The Road to Texas was Paved with Misogyny | Opinion

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As Donald Trump embraces an online campaign filled with vulgar imagery attacking women, he continues to brag that he “killed” abortion.

Last week’s Texas abortion case and efforts like it show that the only thing Republicans have killed is their own claim that banning abortion is about saving lives.

For Republican Attorneys General, it’s all about control

After the Dobbs ruling, Republican state AGs formally opposed a federal HIPPA rule designed to protect private health care information of women obtaining abortions in states where abortions are legal. Demanding access to out-of-state abortion medical records, Republican AGs claimed, fantastically, that there was no legal or legislative need to protect the medical privacy of these women, because “no states that outlaw or heavily restrict abortion access penalize people who seek abortions.”

Enter AGs Todd Rokita of Indiana and Ken Paxton of Texas, breast-beating about their legal prerogative to make sure abortions - even legal ones - are penalized.

Indiana’s AG pretended to protect ‘the privacy’ of a 9-year-old rape victim

Following Dobbs, a 9-year-old Ohio girl was raped and impregnated by her mother’s boyfriend. Because Ohio Republicans had passed a law that would force the child to carry and give birth to her rapist’s child, she sought an abortion in neighboring Indiana, where Republicans’ abortion ban had also passed but was not yet in effect. The child obtained a legal abortion in Indiana with the help of Indianapolis obstetrician-gynecologist Dr. Caitlin Bernard.

Incensed that the public saw evidence that children were, indeed, raped and impregnated and in need of state protection, Rokita set out on a face-saving vendetta to destroy Dr. Bernard.

Rokita filed an official misconduct complaint against Bernard with the state Medical Licensing Board, seeking to end her medical career and suspend her license to practice medicine, mainly because she allegedly violated the child’s “medical privacy when she went public with the (anonymous) child’s story. Savoring his revenge, Rokita appeared on Fox News to gloat and defamed Bernard as an “abortion activist acting as a doctor.” After Indiana’s medical board sanctioned Bernard mildly, Rokita then filed a lawsuit against the doctor’s employer, Indiana University Health, alleging it had also violated the girl’s “privacy rights.”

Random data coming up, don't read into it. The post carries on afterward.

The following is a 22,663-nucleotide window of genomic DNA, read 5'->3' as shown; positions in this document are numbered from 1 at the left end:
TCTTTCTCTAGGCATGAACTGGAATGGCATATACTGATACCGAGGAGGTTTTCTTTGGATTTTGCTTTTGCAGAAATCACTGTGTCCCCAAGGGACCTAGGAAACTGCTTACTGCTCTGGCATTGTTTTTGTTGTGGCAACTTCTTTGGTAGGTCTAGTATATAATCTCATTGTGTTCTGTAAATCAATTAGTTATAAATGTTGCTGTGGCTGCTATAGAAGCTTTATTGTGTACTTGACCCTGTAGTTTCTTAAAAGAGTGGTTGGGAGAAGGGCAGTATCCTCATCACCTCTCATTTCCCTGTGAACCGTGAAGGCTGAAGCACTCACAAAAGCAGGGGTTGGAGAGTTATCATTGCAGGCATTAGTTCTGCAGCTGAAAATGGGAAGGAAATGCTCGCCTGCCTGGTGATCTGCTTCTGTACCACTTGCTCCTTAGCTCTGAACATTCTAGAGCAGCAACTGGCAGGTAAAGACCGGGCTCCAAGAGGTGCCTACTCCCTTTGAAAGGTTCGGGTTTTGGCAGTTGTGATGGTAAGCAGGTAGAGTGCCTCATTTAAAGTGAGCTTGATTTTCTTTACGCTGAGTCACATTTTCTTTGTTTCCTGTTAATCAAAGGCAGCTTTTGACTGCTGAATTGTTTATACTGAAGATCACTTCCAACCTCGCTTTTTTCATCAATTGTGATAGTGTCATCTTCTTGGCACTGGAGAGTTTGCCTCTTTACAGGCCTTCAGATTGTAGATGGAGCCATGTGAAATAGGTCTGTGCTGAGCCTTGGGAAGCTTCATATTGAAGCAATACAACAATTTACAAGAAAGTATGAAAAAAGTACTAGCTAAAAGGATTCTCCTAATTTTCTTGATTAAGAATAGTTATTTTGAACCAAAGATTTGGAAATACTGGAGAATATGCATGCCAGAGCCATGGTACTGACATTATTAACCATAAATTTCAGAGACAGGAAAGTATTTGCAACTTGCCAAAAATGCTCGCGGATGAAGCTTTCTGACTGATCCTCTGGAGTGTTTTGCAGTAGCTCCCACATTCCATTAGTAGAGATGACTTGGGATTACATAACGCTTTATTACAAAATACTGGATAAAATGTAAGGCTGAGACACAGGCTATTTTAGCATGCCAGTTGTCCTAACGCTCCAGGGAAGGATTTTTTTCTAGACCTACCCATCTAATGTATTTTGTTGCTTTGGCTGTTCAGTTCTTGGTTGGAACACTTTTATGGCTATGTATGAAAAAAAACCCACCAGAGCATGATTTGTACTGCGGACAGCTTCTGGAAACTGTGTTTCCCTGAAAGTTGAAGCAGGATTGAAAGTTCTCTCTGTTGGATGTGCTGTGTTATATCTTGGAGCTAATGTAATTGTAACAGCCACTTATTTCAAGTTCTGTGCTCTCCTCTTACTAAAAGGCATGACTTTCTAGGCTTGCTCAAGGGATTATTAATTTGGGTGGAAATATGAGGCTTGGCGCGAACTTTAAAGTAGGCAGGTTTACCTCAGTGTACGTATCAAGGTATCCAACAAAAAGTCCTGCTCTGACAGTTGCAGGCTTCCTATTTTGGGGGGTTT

Rokita, naturally, is among the 19 Republican AGs who formally assert that women getting legal abortions have no right to medical privacy.

To date, Rokita has not reconciled his embrace of privacy rights for a rape victim whose pregnancy embarrassed him with his simultaneous position that women seeking an abortion are not entitled to medical privacy at all.

Something is amiss in Texas

Rokita’s abuse of power, galling though it is, has just been upstaged in Texas.

Last week, a Texas judge ruled that expecting mother Kate Cox’s pregnancy met the state’s “save the life of the mother” medical exception under the state’s abortion ban, because of a diagnosis of trisomy 18. Trisomy 18 is a defect that almost always ends in death to the fetus, and is known to present serious medical risks and extreme pain to the mother, jeopardizing her future ability to give birth.

When the judge ruled that Cox was legally entitled to an abortion, livid Republican Paxton hit the warpath. Immediately following the ruling, Paxton threatened Texas health care providers with felony prosecutions. He sent an intimidating letter to each individual hospital where Cox’s doctor held admitting privileges, warning them not to permit Cox’s abortion despite the judge’s ruling authorizing it. The court’s ruling, Paxton threatened the hospitals, “will not insulate you, or anyone else, from civil and criminal liability for violating Texas’ abortion laws, including first-degree felony prosecutions.”

The rub is that Cox’s trisomy 18 diagnosis itself was never in dispute. The problem, according to Paxton and the all-Republican band of Texas Supreme Court justices, was Cox’s physician’s determination under a “good faith belief” that Cox’s condition met the medical standard for a legal exception under the state’s abortion ban.

Reversing the lower court and denying Cox’s plea for a legal abortion, the all Republican Texas Supreme Court decided that Cox’s doctor’s good faith medical belief was not sufficient. They wrote, “Some difficulties in pregnancy, even serious ones, do not pose the heightened risks to the mother the [Texas] exception encompasses.”

Via pen and hubris, the shockingly callous, non-medically trained justices substituted their own medical opinion for that of Cox’s doctor, ruling that she may have been in danger, but she wasn’t close enough to death to meet the medical exception under Texas’ abortion ban.

As Alito so dismissively quipped in Dobbs, “women are not without electoral or political power.”

May we use our vote to reign in Republicans hellbent on our subjugation.

Sabrina Haake is a 25-year litigator specializing in 1st and 14th Amendment defense. Her columns appear in OutSFL, Chicago Tribune, Salon, State Affairs, and Howey Politics. She and her wife split their time between South Florida and Chicago. Follow her on substack.


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